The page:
Inventory

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inventory

[′in·vən‚tȯr·ē]
(engineering)
The amount of plastic in the heating cylinder or barrel in injection molding or extrusion.

Inventory

 

the control of the presence and condition of material values (fixed and working capital) in kind as well as monetary resources, balances in bank accounts, and accounts with debtors and creditors. Taking inventory is one of the most important methods of control over the safeguarding of socialist property, over the qualitative preservation of raw and other materials and finished goods, and over the accuracy of warehouse management and current accounting. In the USSR, taking inventory is obligatory for all state, cooperative, and public enterprises, organizations, and institutions.

Inventories may be complete or partial, planned or unexpected. A complete inventory includes checking of all resources of the enterprise and of all its accounting relations; it is held on the basis of the Statute on Accounting Reports and Balances of State, Cooperative (Except Kolkhoz), and Public Enterprises and Organizations (this statute was confirmed by the Council of Ministers of the USSR of Sept. 12, 1951, with subsequent amendments and supplements). The purpose of a complete inventory is to ensure that the bookkeeping balances as of the end of the year are real and by the same token to prove the reality of the financial results of the enterprise’s activity as shown in these balances. Such an inventory is taken also at the time of organization or liquidation of an enterprise. Partial inventories are taken to check the existence of those resources which according to their physical properties are subject to natural loss when stored; they are also taken when writing off goods that have become worthless and when hiring personnel responsible for material values. Planned inventories are taken during the whole year according to a calendar chart confirmed by the manager of the enterprise or of the economic organization. Unexpected inventories are made to prevent embezzlement and misappropriation of material or monetary resources and to establish the extent of losses in case an embezzlement has taken place. Dates and the number of inventories during the year are established with due regard to different kinds of resources.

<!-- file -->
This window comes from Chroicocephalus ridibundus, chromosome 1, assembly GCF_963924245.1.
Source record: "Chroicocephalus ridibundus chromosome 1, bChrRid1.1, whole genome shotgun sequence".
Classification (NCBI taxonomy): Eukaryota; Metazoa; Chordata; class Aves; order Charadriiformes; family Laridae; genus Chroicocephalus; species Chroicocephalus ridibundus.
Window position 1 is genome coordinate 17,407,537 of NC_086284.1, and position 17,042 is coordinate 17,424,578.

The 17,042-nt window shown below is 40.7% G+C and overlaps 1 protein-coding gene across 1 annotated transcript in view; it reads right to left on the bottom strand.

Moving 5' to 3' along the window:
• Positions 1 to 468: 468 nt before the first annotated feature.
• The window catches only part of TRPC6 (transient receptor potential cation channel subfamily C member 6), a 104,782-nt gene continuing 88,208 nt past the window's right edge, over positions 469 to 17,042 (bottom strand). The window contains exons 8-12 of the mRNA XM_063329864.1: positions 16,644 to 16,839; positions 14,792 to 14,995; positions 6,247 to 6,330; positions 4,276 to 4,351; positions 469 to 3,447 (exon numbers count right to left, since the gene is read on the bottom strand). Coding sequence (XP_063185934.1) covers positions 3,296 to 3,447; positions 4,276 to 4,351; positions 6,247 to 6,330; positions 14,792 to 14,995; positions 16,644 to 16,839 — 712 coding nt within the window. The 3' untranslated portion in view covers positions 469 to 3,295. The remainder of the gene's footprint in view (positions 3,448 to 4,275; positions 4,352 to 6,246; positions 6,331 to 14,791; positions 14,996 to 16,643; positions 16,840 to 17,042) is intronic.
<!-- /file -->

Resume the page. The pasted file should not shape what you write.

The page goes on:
The taking of inventories is entrusted to a commission that is appointed by the manager of the enterprise and in which the chief (senior) accountant takes part. This commission is headed by the manager of the enterprise or by his deputy. The procedure of taking the inventory is determined by ministries and government departments.

References in periodicals archive ?
unaccustomed to such rigorous determinations of inventoriable costs,
162-3, the cost of such inventoriable items is deductible in the later of the year in which they are consumed (or used) or the year in which the taxpayer actually pays for them.
The UICRs Category Two consists of costs that are not inventoriable.
Traditionally, manufacturers, under the old full absorption rules, had some flexibility in determining which indirect costs to include in their overhead pool; certain indirect costs could be excluded if they were excluded from inventoriable costs in the financial statements.
Moreover, in a footnote to the cited language, the conferees declared unambiguously that taxpayers may use "any reasonable method of apportioning labor costs between inventoriable and noninventoriable functions.
170(e)(3) and the regulations thereunder are silent about how taxpayers should determine tax basis of food, except that the donor must use as the basis of the contributed item the inventoriable carrying cost assigned to any similar item not included in closing inventory (see Regs.
This election effectively froze inventory profits by treating the purchase price it had allocated to Old Mayline's inventory as the base-year cost for inventoriable items it purchased and manufactured.
Typically, a taxpayer (merchant) will handle returns of inventoriable goods either by giving the customer a cash refund or by issuing a credit, for example, in the form of a gift card.
451-5(c) provides that a taxpayer generally may not defer advance payments for inventoriable goods beyond the end of the second tax year following the year the taxpayer receives a substantial advance payment such as a gift card sale (hence, a two-year deferral).
Specifically, we recommend that the final regulations clarify that all costs relating to the product that are not R&E expenditures will either be section 162 expenses (if the costs relate to maintaining, rather than improving, the product design) or inventoriable costs under section 263A(a)(1)(A) (if the cost related to individual units of the product).
Whether sales-based royalties are properly treated as a selling expense or an inventoriable cost has been a controversial issue that the IRS and Treasury have been working on as part of their combined Priority Guidance Plan.